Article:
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West's Largest Coal-Fired Power Plant Confirms Shutdown Plan, Miners Fight to Save Jobs
Coal miners and supporters, many of them members of the Navajo and Hopi tribes, rallied in Phoenix Tuesday to protest the impending shutdown of the West's largest coal-fired power plant.
While Interior Sec. Ryan Zinke expressed his continued support for keeping the Navajo Generating Station open in a brief statement Tuesday, owners of the plant say they still are planning to take it offline in 2019 due to price pressures from natural gas.
The future of the plant, which provides more than 800 jobs to primarily Navajo and Hopi workers as well as tribal royalties, has proved a flash point for national and regional energy policy and raised larger questions on how Native communities will handle ties to fossil fuel industries as the economy changes. "I understand, we understand, you understand the challenges," Navajo Nation Council Speaker LoRenzo Bates said in a speech at the rally. "There's your jobs, the revenue, the economy, the water, but it goes beyond that. If NGS does shut down ... those jobs are going to be very hard to replace."
As reported by the Arizona Republic:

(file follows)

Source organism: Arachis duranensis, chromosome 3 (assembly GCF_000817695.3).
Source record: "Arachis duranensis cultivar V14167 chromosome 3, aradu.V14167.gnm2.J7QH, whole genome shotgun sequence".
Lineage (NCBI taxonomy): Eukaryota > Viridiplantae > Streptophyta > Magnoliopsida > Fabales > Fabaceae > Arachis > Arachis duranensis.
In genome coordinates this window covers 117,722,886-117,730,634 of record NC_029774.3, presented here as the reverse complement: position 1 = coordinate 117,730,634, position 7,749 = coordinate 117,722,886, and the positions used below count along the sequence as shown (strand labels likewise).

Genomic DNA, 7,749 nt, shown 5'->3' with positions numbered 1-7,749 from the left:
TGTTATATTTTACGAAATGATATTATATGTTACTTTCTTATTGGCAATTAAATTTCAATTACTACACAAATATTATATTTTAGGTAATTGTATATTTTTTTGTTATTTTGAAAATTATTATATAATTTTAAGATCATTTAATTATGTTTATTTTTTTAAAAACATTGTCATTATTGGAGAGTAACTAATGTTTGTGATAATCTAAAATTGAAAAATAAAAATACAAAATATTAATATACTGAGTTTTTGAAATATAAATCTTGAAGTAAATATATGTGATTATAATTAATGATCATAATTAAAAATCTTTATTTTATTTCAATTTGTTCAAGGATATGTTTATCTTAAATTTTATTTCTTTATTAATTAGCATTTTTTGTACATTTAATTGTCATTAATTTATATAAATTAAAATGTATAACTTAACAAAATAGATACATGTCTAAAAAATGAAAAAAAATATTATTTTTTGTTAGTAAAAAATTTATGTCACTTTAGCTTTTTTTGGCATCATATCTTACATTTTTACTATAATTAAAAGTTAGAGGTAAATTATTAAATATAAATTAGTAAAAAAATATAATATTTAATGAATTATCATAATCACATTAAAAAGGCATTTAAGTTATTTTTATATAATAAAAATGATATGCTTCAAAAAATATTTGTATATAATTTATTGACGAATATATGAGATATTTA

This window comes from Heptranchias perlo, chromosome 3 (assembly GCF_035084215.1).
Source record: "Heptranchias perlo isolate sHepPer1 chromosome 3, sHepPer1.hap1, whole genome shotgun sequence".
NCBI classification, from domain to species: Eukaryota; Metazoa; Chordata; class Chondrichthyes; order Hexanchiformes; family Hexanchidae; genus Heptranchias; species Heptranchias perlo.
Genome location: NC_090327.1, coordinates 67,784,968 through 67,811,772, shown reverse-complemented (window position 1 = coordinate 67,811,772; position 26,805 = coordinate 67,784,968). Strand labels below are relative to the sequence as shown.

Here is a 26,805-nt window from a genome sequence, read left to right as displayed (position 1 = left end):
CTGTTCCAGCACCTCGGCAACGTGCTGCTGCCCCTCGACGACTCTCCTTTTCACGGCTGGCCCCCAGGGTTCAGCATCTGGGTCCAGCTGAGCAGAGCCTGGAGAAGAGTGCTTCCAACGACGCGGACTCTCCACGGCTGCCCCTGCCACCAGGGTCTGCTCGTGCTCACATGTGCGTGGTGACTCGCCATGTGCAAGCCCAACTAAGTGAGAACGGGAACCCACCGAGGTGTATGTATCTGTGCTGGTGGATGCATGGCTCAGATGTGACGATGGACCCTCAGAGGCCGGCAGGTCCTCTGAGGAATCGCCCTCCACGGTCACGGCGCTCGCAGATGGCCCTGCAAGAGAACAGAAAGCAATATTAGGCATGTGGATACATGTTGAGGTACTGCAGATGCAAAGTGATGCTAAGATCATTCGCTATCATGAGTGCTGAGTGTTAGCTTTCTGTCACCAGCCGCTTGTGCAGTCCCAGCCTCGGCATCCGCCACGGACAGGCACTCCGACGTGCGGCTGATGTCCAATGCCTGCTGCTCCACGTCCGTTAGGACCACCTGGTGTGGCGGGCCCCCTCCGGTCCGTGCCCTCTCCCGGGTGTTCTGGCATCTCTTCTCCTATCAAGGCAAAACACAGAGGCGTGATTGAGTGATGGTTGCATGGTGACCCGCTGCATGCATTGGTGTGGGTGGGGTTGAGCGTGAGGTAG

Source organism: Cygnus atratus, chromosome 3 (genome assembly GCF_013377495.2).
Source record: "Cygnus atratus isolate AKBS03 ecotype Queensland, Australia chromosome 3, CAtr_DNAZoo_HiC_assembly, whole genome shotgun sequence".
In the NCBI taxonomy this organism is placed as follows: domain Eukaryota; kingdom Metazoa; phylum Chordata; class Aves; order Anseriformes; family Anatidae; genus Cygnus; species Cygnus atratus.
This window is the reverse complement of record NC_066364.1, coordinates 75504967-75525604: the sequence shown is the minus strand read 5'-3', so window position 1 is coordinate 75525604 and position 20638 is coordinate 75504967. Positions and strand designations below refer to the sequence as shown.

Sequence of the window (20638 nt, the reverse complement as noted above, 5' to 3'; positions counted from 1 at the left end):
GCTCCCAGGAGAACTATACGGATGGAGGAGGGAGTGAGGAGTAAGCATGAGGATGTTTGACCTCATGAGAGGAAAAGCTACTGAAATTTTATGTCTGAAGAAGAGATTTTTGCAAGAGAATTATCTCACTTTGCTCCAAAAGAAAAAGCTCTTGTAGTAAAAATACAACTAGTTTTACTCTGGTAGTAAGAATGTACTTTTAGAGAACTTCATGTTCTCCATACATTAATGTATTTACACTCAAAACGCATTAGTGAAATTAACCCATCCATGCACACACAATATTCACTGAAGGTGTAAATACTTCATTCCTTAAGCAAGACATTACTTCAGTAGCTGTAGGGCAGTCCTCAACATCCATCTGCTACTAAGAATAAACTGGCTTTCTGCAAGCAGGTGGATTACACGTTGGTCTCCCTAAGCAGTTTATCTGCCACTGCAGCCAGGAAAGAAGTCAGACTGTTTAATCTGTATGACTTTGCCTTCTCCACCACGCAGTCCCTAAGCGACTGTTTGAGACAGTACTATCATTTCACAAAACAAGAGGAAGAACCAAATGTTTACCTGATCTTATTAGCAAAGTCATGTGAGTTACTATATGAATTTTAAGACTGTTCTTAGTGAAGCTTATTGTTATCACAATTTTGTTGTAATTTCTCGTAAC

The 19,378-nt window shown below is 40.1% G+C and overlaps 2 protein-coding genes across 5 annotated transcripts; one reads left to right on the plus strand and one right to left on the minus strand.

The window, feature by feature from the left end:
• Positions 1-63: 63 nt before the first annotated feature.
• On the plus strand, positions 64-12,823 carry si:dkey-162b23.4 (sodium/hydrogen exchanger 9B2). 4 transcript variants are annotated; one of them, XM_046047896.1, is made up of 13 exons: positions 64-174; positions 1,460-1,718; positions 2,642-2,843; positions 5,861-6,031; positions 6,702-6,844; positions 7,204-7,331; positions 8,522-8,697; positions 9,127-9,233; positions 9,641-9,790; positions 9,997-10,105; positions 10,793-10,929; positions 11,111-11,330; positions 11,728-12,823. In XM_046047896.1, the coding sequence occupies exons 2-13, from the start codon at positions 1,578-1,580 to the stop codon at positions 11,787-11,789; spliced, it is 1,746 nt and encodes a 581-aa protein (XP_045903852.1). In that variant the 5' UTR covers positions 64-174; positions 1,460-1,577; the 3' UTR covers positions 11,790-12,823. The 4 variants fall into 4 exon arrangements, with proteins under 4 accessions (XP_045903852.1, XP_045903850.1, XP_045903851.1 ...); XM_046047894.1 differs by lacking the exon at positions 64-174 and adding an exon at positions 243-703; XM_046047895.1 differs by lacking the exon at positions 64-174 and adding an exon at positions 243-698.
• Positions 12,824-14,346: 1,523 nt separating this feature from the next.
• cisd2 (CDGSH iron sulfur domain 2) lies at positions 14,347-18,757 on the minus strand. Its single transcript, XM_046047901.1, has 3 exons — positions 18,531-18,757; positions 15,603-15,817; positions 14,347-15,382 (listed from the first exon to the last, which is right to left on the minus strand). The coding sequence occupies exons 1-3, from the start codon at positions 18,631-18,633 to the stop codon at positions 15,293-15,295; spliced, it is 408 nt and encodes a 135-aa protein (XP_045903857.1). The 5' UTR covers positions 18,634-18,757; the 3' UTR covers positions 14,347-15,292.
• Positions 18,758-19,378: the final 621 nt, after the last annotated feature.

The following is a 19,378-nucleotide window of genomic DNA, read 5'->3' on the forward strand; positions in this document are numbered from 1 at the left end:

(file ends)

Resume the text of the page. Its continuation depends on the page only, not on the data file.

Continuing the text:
"The plant is owned by SRP, the U.S. Bureau of Reclamation, Arizona Public Service Co., NV Energy and Tucson Electric Power.
So far there are no publicly identified potential buyers for the coal plant. SRP officials say that without a buyer, they are beginning the shutdown, which will force Kayenta Mine to close as well.
'It's closing,' SRP President David Rousseau said. 'Absent a unicorn energy company dropping in ... '
Some of the speakers Tuesday said that President Donald Trump and Department of Interior Secretary Ryan Zinke could help prevent the coal plant's closure.
But so far, the government has presented no plan to do so.
'We haven't gotten any indication the government is going to fund that kind of infrastructure investment,' SRP's Rousseau said.
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Study: Native Americans Barely Impacted Landscape for 14,000 Years. Europeans Came and Changed Everything
There's a theory going around that Native Americans actively managed the land the lived on, using controlled burns to clear forests. It turns out that theory is wrong. New research shows that Native Americans barely altered the landscape at all. It was the Europeans who did that, as ZME Science reported.